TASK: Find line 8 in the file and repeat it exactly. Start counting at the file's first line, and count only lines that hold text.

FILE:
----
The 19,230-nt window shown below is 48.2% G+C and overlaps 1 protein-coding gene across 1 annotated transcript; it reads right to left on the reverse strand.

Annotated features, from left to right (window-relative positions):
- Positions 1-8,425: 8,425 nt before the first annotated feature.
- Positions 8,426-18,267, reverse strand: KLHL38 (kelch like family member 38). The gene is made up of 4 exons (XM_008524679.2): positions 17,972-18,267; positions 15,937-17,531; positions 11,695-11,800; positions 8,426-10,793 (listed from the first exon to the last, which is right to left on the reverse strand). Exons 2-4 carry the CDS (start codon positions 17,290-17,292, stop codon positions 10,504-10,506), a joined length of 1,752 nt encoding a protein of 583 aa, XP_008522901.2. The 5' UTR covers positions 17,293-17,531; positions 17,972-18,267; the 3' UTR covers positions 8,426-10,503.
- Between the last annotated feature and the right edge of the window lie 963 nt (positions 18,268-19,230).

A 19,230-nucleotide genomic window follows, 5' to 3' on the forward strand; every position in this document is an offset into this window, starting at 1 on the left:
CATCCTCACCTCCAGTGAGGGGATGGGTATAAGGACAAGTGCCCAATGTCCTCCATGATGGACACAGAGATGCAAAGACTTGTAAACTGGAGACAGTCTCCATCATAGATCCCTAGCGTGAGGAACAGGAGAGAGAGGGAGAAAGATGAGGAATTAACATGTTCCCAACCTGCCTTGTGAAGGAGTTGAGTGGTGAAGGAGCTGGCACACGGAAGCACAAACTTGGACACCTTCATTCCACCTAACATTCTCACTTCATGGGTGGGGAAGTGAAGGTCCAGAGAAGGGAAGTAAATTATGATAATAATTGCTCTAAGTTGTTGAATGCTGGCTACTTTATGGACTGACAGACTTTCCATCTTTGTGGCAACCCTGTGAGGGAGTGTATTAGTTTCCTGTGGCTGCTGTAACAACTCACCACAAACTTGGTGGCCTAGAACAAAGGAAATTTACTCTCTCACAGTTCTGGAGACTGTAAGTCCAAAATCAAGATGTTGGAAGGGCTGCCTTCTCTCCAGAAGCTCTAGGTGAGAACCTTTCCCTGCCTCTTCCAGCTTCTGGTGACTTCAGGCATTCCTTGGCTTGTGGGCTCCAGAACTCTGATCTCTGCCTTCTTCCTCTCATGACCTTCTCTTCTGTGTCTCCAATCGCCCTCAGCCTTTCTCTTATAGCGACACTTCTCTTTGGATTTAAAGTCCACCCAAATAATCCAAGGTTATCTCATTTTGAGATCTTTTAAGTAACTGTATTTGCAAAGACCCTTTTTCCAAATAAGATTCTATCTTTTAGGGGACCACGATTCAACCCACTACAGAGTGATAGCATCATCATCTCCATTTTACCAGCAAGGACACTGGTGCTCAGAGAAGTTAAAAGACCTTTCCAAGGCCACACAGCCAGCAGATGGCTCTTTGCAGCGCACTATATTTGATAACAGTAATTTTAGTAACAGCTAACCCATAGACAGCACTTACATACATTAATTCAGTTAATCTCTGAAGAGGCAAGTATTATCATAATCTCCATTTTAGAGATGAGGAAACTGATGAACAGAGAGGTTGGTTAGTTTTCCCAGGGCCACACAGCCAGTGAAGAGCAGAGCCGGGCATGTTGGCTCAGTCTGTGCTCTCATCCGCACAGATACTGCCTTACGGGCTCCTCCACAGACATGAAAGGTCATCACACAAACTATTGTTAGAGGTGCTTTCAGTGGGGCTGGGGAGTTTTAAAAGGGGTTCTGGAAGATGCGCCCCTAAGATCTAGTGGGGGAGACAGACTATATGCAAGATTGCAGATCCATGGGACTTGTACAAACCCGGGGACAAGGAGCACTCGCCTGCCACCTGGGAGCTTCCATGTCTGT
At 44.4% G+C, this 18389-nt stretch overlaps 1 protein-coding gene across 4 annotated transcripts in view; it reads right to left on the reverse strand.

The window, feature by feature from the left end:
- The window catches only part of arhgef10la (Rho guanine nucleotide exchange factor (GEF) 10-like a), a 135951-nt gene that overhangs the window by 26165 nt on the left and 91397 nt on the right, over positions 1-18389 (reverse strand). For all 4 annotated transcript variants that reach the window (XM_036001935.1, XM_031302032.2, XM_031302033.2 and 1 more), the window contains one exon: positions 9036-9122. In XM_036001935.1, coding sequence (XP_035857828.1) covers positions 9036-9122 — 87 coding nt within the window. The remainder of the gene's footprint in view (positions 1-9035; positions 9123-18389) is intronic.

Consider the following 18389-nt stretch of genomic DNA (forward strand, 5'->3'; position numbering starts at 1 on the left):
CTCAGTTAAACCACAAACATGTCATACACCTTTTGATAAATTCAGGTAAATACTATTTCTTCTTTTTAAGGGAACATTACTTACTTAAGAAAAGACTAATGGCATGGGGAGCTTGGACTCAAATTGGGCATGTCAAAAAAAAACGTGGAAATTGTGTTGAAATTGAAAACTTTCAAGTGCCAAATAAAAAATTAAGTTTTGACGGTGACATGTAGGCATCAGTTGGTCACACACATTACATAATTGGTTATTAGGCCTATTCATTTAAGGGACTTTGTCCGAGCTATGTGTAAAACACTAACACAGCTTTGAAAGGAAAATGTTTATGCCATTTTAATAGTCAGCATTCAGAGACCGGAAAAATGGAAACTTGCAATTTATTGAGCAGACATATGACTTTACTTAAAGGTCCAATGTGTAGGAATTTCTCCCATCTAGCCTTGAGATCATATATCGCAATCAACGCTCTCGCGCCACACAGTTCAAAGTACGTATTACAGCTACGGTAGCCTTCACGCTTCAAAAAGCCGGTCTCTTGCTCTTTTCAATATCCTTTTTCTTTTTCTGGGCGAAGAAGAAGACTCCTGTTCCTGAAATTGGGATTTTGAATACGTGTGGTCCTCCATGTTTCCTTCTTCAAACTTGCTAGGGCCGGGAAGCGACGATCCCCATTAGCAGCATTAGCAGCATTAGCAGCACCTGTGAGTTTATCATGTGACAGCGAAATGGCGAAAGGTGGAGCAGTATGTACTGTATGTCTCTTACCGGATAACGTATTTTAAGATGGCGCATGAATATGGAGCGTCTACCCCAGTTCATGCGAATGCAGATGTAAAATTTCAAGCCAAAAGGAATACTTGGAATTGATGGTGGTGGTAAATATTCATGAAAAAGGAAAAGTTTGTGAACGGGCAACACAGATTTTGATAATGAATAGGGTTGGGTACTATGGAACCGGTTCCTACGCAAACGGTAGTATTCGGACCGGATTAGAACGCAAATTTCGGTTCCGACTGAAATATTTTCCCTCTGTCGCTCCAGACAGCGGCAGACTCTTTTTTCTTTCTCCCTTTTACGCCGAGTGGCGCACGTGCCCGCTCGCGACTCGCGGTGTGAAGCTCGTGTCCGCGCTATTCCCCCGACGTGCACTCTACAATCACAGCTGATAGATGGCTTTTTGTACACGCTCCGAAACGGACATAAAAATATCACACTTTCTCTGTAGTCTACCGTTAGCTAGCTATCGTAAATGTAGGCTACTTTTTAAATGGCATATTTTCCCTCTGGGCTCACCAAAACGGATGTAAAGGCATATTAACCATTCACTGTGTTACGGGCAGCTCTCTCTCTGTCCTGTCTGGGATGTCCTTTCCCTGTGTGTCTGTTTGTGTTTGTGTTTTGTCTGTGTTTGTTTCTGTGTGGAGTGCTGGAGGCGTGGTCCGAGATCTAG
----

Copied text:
At 44.4% G+C, this 18389-nt stretch overlaps 1 protein-coding gene across 4 annotated transcripts in view; it reads right to left on the reverse strand.